This website was created to help users of Azure SQL Databases get their data loaded into Amazon Redshift on an ongoing basis. (If this manual process is a bit more involved than you’d prefer, check out Stitch, which can do all the heavy lifting for you in just a few clicks.)
What is Azure?
Microsoft Azure is a cloud services platform that developers can use to build, deploy, and manage applications. Azure offers fully managed relational databases. Users can then store and retrieve data using other software applications which may run either on the same computer or on another computer across a network (including the Internet).
Pulling Data Out of Azure
There are several methods for extracting data from Azure, and the one you use will probably be dependent upon your needs (and skill set).
Most people who interact with databases regularly will default to writing queries as the main method for extracting data. SELECT queries have quite a few benefits, most notably around flexibility. They allow you to pull exactly the data you want by specifying filters, ordering, and limiting results. If you have a specific subset of data in mind or are looking to continuously monitor a subset of a specific table, SELECT queries may be a good fit.
If you’re just looking to export data in bulk, however, you can use some of the tools included with Azure that run on the Windows Server operating system. SQL Server Server Management Studio allows you to export entire tables and databases in a format you specify (i.e. delimited text, CSV, or SQL queries that would restore the database if run).
Preparing Azure Data for Redshift
Here’s the tricky part: for every table in your Azure Database, you need a matching table in Redshift to receive the data. Redshift’s syntax is based on the syntax of Postgres, another relational database built on the SQL standard. It’s not a perfect match, but for the most part you should be able to recreate schema’s and table structures from Azure relatively easily in Redshift.
It’s very important to understand the structure of your databases and tables. You can use GUIs like the one in SQL Server Management Studio, or you can familiarize yourself with the information_schema database that contains this information in a structured format. If you are going to attempt to automate the creation of these Redshift tables, using information_schema is a must.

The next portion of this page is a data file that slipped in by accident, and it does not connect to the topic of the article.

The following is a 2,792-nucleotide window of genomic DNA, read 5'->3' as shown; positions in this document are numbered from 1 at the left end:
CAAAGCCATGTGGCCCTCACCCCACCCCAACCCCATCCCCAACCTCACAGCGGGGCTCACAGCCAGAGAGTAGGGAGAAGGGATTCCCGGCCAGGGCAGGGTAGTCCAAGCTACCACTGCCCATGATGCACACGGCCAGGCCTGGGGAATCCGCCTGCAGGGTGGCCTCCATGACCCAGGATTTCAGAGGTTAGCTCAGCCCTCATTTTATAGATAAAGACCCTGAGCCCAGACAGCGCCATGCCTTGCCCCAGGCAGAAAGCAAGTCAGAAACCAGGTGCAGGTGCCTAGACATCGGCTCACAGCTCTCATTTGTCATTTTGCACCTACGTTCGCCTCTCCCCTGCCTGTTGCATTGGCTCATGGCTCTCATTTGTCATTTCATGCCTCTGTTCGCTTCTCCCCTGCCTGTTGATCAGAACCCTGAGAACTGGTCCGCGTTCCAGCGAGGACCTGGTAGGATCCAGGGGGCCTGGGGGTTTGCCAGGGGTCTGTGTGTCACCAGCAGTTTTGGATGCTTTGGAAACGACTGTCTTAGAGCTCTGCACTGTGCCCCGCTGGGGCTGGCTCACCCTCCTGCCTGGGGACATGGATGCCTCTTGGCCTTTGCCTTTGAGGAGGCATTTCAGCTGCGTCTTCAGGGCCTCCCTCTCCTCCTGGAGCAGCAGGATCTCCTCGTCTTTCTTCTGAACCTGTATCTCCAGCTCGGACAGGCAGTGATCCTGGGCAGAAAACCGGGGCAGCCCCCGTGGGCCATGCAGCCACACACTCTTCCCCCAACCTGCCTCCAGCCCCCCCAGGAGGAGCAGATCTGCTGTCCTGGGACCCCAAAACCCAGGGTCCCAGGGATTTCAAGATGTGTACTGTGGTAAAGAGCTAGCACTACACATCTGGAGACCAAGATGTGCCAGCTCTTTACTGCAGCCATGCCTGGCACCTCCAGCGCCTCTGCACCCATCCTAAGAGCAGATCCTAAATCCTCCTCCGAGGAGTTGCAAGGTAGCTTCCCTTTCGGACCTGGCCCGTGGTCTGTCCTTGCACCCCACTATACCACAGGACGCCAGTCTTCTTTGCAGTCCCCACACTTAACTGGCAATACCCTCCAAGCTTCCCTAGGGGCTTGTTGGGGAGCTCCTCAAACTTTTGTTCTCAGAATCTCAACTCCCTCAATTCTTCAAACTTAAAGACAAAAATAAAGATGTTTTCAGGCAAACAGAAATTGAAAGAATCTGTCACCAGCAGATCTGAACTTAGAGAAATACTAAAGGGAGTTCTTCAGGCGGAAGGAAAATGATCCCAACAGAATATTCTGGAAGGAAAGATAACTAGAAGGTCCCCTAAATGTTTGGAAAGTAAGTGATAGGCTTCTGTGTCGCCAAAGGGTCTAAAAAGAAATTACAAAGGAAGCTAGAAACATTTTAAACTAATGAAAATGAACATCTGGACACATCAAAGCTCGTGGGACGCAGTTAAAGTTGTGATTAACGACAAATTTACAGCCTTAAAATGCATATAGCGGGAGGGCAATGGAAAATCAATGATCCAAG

When it comes to optimal configuration, Redshift is NOT the same as Azure. You’ll need to familiarize yourself with the Redshift CREATE TABLE statement and the implications of, for example, selecting certain sort keys at creation time. It’s critical that you appreciate the performance implications that your table structure can create.
Inserting Azure Data into Redshift
With a table built, it may seem like the easiest way to add your exported data (especially if there isn’t much of it), is to build INSERT statements to add data to your Redshift table row-by-row. If you have any experience with SQL, this will be your gut reaction. But beware! Redshift isn’t optimized for inserting data one row at a time, and if you have any kind of high-volume data being inserted, you would be much better off loading the data into Amazon S3 and then using the COPY command to load it into Redshift.
Keeping Data Up-To-Date
So, now what? You’ve built a script that pulls data from Azure and loads it into Redshift, but what happens tomorrow when you have new and updated records in your Azure database?
Depending on how you’ve built your script, you may be forced to load your entire database into Redshift every time new data appears. This might be slow and painful, or even have performance implications on your database instance.
The key is to build your script in such a way that it can also identify incremental updates to your data. If your Azure Database tables have fields like modified_at or auto-incrementing primary keys, you can build a script that can quickly identify records that are new or changed since your last update (or since the newest record you’ve copied into Redshift). You can set your script up as a cron job or continuous loop to keep pulling down new data as it appears.
Other Data Warehouse Options
Redshift is totally awesome, but sometimes you need to start smaller or optimize for different things. In this case, many people choose to get started with Postgres, which is an open source RDBMS that uses nearly identical SQL syntax to Redshift. If you’re interested in seeing the relevant steps for loading this data into Postgres, check out Azure to Postgres
Easier and Faster Alternatives
Chances are that if you have all the skills necessary to go through this process, building and maintaining scripts like these isn’t a very high-leverage use of your time.
Thankfully, products like Stitch were built to solve this problem automatically. With just a few clicks, Stitch starts extracting your Azure data, structuring it in a way that is optimized for analysis, and inserting that data into your Amazon Redshift data warehouse.